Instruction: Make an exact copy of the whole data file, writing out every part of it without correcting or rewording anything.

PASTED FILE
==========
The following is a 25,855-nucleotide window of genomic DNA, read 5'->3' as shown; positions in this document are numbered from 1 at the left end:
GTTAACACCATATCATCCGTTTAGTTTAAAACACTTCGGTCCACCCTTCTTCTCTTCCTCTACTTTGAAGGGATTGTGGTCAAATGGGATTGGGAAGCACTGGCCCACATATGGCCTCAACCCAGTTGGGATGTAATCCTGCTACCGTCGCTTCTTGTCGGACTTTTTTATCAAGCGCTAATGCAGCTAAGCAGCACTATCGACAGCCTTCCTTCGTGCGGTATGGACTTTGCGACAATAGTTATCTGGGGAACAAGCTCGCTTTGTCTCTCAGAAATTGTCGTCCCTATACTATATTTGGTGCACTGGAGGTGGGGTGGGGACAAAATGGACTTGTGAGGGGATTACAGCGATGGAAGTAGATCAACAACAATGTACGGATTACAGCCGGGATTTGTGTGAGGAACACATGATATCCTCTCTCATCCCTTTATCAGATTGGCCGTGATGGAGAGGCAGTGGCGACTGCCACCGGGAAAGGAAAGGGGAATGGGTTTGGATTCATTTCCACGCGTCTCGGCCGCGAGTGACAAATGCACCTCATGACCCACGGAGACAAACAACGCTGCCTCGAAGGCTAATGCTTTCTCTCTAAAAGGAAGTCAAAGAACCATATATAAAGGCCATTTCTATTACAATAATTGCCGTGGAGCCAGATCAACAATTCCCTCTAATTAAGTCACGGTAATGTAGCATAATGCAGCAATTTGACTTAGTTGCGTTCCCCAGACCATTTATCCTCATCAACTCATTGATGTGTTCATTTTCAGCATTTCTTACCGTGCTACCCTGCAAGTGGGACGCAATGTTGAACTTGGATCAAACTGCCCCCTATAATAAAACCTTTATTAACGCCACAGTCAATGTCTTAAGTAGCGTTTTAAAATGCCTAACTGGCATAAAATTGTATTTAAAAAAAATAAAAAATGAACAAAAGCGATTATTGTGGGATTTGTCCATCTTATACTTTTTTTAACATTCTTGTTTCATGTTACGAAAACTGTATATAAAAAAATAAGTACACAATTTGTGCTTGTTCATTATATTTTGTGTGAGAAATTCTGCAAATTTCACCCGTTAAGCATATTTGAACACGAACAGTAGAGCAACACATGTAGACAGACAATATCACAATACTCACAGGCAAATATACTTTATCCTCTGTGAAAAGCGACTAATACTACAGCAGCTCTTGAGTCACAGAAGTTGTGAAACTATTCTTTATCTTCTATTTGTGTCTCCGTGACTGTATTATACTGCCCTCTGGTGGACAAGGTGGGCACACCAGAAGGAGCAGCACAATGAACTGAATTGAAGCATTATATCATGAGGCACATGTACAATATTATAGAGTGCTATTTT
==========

The following is a 25,855-nucleotide window of genomic DNA, read 5'->3' as shown; positions in this document are numbered from 1 at the left end:
GTTAACACCATATCATCCGTTTAGTTTAAAACACTTCGGTCCACCCTTCTTCTCTTCCTCTACTTTGAAGGGATTGTGGTCAAATGGGATTGGGAAGCACTGGCCCACATATGGCCTCAACCCAGTTGGGATGTAATCCTGCTACCGTCGCTTCTTGTCGGACTTTTTTATCAAGCGCTAATGCAGCTAAGCAGCACTATCGACAGCCTTCCTTCGTGCGGTATGGACTTTGCGACAATAGTTATCTGGGGAACAAGCTCGCTTTGTCTCTCAGAAATTGTCGTCCCTATACTATATTTGGTGCACTGGAGGTGGGGTGGGGACAAAATGGACTTGTGAGGGGATTACAGCGATGGAAGTAGATCAACAACAATGTACGGATTACAGCCGGGATTTGTGTGAGGAACACATGATATCCTCTCTCATCCCTTTATCAGATTGGCCGTGATGGAGAGGCAGTGGCGACTGCCACCGGGAAAGGAAAGGGGAATGGGTTTGGATTCATTTCCACGCGTCTCGGCCGCGAGTGACAAATGCACCTCATGACCCACGGAGACAAACAACGCTGCCTCGAAGGCTAATGCTTTCTCTCTAAAAGGAAGTCAAAGAACCATATATAAAGGCCATTTCTATTACAATAATTGCCGTGGAGCCAGATCAACAATTCCCTCTAATTAAGTCACGGTAATGTAGCATAATGCAGCAATTTGACTTAGTTGCGTTCCCCAGACCATTTATCCTCATCAACTCATTGATGTGTTCATTTTCAGCATTTCTTACCGTGCTACCCTGCAAGTGGGACGCAATGTTGAACTTGGATCAAACTGCCCCCTATAATAAAACCTTTATTAACGCCACAGTCAATGTCTTAAGTAGCGTTTTAAAATGCCTAACTGGCATAAAATTGTATTTAAAAAAAATAAAAAATGAACAAAAGCGATTATTGTGGGATTTGTCCATCTTATACTTTTTTTAACATTCTTGTTTCATGTTACGAAAACTGTATATAAAAAAATAAGTACACAATTTGTGCTTGTTCATTATATTTTGTGTGAGAAATTCTGCAAATTTCACCCGTTAAGCATATTTGAACACGAACAGTAGAGCAACACATGTAGACAGACAATATCACAATACTCACAGGCAAATATACTTTATCCTCTGTGAAAAGCGACTAATACTACAGCAGCTCTTGAGTCACAGAAGTTGTGAAACTATTCTTTATCTTCTATTTGTGTCTCCGTGACTGTATTATACTGCCCTCTGGTGGACAAGGTGGGCACACCAGAAGGAGCAGCACAATGAACTGAATTGAAGCATTATATCATGAGGCACATGTACAATATTATAGAGTGCTATTTT